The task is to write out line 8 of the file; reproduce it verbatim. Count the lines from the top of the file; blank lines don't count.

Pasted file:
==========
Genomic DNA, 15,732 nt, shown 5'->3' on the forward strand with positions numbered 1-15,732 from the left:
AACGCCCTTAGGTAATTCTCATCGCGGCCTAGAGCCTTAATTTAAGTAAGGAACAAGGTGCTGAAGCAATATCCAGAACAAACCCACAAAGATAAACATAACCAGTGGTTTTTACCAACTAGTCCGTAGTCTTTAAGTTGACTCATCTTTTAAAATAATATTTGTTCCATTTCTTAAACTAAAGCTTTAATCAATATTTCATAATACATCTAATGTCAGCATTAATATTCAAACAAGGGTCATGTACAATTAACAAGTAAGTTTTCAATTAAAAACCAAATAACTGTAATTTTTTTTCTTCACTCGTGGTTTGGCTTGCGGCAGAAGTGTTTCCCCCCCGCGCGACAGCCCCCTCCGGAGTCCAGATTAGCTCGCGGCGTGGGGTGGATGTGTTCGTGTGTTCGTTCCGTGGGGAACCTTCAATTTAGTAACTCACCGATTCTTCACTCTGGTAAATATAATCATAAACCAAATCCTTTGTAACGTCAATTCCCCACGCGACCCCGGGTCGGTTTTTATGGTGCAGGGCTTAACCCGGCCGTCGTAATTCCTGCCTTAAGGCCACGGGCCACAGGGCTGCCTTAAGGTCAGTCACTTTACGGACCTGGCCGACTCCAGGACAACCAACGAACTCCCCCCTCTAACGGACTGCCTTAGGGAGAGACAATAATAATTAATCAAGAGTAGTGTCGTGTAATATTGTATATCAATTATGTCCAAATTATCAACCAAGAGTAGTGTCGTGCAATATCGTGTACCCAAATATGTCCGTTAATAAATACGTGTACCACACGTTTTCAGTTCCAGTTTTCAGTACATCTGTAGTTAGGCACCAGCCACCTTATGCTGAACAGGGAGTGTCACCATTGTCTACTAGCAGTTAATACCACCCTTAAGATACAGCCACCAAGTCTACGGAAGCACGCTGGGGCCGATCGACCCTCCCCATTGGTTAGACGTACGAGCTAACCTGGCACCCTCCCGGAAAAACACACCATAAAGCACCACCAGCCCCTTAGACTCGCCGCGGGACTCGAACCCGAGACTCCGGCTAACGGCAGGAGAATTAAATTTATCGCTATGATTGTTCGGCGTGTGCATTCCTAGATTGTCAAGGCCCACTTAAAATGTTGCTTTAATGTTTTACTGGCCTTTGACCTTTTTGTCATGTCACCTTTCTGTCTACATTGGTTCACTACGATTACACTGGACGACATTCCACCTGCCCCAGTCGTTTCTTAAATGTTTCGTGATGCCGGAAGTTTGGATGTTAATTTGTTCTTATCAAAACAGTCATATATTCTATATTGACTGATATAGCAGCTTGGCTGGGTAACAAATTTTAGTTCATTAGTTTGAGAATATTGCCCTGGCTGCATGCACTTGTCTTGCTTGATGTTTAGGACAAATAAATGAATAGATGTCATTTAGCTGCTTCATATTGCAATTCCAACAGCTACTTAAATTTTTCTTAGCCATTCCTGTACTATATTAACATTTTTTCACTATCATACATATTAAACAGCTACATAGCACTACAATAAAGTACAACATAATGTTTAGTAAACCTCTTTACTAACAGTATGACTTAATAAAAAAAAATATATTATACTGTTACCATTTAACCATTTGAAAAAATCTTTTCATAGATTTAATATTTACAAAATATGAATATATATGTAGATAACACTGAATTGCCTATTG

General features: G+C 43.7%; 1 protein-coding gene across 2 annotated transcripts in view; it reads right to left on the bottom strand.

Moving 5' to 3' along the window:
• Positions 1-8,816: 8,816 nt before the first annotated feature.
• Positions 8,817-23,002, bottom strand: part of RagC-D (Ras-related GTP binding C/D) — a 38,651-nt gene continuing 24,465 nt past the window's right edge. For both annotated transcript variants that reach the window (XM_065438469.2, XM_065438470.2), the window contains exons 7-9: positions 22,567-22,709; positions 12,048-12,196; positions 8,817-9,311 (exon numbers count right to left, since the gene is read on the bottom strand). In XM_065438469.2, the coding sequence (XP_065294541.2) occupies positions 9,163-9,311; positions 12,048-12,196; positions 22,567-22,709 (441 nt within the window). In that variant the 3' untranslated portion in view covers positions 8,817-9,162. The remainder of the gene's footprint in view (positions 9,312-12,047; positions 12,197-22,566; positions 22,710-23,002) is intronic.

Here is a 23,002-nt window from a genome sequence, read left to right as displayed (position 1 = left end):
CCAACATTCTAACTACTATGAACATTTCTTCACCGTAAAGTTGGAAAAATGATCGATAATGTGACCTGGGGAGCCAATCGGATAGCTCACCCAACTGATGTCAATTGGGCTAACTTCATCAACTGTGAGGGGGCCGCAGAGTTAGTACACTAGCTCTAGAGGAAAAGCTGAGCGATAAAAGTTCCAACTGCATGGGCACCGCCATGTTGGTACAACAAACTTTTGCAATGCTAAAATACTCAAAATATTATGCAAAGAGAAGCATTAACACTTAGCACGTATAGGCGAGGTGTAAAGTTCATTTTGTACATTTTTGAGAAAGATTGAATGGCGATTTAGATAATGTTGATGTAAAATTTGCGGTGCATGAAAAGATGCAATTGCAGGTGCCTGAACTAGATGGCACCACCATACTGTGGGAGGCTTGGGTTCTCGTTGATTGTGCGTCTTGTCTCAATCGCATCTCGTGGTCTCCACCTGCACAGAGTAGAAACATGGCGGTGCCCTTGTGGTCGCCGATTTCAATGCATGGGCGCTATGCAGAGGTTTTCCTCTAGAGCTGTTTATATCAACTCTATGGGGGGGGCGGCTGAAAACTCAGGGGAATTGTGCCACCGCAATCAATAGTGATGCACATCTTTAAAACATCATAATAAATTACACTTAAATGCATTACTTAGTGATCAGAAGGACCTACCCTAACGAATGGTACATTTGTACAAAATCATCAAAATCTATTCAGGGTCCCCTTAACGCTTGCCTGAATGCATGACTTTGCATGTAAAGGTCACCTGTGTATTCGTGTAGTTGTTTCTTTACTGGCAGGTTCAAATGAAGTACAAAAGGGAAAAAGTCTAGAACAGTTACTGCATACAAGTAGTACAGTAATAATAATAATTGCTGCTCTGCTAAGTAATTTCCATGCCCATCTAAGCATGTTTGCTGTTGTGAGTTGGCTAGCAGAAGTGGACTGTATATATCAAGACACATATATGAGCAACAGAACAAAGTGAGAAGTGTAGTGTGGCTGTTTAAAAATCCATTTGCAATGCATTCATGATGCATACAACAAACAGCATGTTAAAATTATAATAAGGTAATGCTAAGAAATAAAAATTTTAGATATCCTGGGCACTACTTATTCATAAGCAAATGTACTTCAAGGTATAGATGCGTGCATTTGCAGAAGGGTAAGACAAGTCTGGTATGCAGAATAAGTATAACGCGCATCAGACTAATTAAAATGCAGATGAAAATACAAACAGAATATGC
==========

CCAACATTCTAACTACTATGAACATTTCTTCACCGTAAAGTTGGAAAAATGATCGATAATGTGACCTGGGGAGCCAATCGGATAGCTCACCCAACTGATGTCAATTGGGCTAACTTCATCAACTGTGAGGGGGCCGCAGAGTTAGTACACTAGCTCTAGAGGAAAAGCTGAGCGATAAAAGTTCCAACTGCATGGGCACCGCCATGTTGGTACAACAAACTTTTGCAATGCTAAAATACTCAAAATATTATGCAAAGAGAAGCATTAACACTTAGCACGTATAGGCGAGGTGTAAAGTTCATTTTGTACATTTTTGAGAAAGATTGAATGGCGATTTAGATAATGTTGATGTAAAATTTGCGGTGCATGAAAAGATGCAATTGCAGGTGCCTGAACTAGATGGCACCACCATACTGTGGGAGGCTTGGGTTCTCGTTGATTGTGCGTCTTGTCTCAATCGCATCTCGTGGTCTCCACCTGCACAGAGTAGAAACATGGCGGTGCCCTTGTGGTCGCCGATTTCAATGCATGGGCGCTATGCAGAGGTTTTCCTCTAGAGCTGTTTATATCAACTCTATGGGGGGGGCGGCTGAAAACTCAGGGGAATTGTGCCACCGCAATCAATAGTGATGCACATCTTTAAAACATCATAATAAATTACACTTAAATGCATTACTTAGTGATCAGAAGGACCTACCCTAACGAATGGTACATTTGTACAAAATCATCAAAATCTATTCAGGGTCCCCTTAACGCTTGCCTGAATGCATGACTTTGCATGTAAAGGTCACCTGTGTATTCGTGTAGTTGTTTCTTTACTGGCAGGTTCAAATGAAGTACAAAAGGGAAAAAGTCTAGAACAGTTACTGCATACAAGTAGTACAGTAATAATAATAATTGCTGCTCTGCTAAGTAATTTCCATGCCCATCTAAGCATGTTTGCTGTTGTGAGTTGGCTAGCAGAAGTGGACTGTATATATCAAGACACATATATGAGCAACAGAACAAAGTGAGAAGTGTAGTGTGGCTGTTTAAAAATCCATTTGCAATGCATTCATGATGCATACAACAAACAGCATGTTAAAATTATAATAAGGTAATGCTAAGAAATAAAAATTTTAGATATCCTGGGCACTACTTATTCATAAGCAAATGTACTTCAAGGTATAGATGCGTGCATTTGCAGAAGGGTAAGACAAGTCTGGTATGCAGAATAAGTATAACGCGCATCAGACTAATTAAAATGCAGATGAAAATACAAACAGAATATGC